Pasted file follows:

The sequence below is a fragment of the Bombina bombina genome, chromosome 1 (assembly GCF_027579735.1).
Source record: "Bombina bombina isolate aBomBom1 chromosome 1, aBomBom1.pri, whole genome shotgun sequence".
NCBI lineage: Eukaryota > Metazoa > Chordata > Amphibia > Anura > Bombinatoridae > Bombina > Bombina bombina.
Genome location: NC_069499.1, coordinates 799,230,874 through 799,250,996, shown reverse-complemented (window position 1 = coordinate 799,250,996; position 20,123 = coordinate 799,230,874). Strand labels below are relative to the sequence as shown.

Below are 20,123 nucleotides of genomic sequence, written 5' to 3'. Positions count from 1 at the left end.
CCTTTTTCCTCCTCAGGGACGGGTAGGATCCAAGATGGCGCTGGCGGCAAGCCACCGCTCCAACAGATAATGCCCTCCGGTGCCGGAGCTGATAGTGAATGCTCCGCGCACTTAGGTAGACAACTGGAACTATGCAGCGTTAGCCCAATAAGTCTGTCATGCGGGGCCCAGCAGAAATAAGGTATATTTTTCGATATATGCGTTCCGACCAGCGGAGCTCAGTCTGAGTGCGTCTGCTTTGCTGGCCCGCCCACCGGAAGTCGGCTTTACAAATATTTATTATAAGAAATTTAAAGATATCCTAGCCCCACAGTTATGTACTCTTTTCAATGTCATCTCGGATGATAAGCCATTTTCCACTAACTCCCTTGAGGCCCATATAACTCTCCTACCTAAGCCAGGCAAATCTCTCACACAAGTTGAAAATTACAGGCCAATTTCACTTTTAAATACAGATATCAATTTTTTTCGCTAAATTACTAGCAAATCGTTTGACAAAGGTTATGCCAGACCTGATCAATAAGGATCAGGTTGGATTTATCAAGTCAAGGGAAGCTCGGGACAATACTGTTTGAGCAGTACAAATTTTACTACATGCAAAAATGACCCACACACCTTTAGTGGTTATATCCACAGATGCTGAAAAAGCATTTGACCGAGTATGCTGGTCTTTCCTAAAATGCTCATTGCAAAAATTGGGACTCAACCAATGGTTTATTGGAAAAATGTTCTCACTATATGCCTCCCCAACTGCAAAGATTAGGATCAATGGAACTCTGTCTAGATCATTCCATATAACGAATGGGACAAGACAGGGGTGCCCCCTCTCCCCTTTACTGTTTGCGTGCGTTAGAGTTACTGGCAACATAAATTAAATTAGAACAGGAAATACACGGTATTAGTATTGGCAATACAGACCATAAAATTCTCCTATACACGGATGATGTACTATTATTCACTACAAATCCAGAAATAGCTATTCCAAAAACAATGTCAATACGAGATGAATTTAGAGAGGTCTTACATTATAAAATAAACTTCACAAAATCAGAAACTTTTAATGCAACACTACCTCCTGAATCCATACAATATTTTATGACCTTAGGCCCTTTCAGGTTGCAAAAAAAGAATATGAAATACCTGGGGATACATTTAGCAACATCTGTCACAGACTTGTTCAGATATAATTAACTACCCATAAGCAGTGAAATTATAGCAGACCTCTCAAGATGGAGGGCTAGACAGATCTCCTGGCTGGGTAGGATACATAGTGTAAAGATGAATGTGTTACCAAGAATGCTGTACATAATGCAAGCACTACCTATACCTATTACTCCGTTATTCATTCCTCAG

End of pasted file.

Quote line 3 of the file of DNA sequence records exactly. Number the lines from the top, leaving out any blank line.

NCBI lineage: Eukaryota > Metazoa > Chordata > Amphibia > Anura > Bombinatoridae > Bombina > Bombina bombina.